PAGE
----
The use in 2017 of #MeToo as a hashtag following the Harvey Weinstein sexual abuse allegations, investigations by journalists, and the ever-louder voices of women have amplified the age-old issue of sexual abuse and put it firmly on the global agenda. Investigating sexual abuse is difficult and requires not only the rigorous standards of investigative journalism, but additional skills to deal with the trauma of survivors.
This GIJN webinar will focus on investigating cases of sexual abuse that take place in times of peace, rather than in conditions of war or mass conflict. It will not look at intimate partner violence or domestic abuse, but will focus on how to investigate patterns of behavior and institutional negligence or complicity.
Globally the statistics are depressingly similar: cases of abuse are mainly by men against women, most are never reported to authorities; the level of convictions is low; and studies indicate a very low incidence of false claims despite hype by some media and public officials. In addition, the subject of sexual violence remains a sensitive if not taboo subject in much of the world, and often goes unreported. Watchdog journalism has started digging deeper into sexual violence, but these investigations are still few relative to the estimated number of cases worldwide.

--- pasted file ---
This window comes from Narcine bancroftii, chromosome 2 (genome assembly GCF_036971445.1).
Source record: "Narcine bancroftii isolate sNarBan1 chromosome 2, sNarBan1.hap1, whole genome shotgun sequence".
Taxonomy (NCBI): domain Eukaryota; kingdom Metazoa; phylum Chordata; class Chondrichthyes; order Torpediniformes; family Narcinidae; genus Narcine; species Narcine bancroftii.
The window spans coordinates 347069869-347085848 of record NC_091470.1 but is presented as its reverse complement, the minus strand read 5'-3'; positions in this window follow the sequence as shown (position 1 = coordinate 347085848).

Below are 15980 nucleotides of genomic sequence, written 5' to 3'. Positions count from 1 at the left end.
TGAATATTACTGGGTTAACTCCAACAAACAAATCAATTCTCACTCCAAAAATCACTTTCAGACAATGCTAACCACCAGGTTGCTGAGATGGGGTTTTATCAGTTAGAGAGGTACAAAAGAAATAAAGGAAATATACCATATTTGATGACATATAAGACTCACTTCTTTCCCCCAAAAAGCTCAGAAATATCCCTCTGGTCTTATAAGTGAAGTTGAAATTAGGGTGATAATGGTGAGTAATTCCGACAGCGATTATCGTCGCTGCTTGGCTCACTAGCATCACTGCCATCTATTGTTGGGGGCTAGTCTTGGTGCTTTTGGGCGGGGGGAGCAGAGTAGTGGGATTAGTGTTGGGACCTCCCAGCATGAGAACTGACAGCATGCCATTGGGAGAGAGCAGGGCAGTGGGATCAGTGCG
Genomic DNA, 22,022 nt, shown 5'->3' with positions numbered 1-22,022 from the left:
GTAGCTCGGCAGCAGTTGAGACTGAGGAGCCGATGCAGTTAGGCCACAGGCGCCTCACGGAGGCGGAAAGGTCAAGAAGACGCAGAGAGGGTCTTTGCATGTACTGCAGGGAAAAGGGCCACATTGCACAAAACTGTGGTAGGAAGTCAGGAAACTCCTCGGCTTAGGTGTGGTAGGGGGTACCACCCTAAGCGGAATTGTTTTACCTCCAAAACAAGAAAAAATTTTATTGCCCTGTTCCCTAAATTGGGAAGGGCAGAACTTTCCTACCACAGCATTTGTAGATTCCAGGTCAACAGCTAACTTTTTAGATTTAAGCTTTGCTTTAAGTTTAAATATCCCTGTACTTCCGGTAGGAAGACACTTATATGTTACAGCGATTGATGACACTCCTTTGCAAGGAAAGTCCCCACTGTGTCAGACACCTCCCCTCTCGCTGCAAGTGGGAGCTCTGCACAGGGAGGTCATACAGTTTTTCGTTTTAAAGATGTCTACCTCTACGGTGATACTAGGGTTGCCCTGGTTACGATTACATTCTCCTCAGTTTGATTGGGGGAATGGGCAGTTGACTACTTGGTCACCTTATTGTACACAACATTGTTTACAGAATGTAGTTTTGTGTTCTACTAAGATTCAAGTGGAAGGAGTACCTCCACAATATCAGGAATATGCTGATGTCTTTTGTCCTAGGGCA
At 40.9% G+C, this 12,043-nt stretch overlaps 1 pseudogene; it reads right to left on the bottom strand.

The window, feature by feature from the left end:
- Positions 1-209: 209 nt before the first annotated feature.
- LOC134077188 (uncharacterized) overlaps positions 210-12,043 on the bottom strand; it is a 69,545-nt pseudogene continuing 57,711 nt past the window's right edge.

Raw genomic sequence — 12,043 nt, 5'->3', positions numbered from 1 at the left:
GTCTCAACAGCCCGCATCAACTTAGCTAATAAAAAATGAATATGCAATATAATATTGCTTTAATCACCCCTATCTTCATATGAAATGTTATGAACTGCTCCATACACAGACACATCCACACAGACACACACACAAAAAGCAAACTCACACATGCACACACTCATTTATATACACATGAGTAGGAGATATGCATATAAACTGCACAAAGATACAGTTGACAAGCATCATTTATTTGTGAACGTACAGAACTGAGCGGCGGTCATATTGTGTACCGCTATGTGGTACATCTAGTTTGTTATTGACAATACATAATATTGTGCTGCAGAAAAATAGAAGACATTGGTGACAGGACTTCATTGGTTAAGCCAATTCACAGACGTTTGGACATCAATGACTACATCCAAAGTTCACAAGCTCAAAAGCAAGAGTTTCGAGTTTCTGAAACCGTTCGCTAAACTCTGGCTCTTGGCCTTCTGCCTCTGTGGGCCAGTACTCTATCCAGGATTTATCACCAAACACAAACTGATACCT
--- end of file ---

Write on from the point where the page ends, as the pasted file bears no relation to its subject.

In this global GIJN webinar we bring together three journalists from France, China and India who have substantial experience in investigating cases of sexual abuse. They will share their strategies and reporting tips, ranging from collecting evidence to how to deal with survivors and their families during and after the investigation.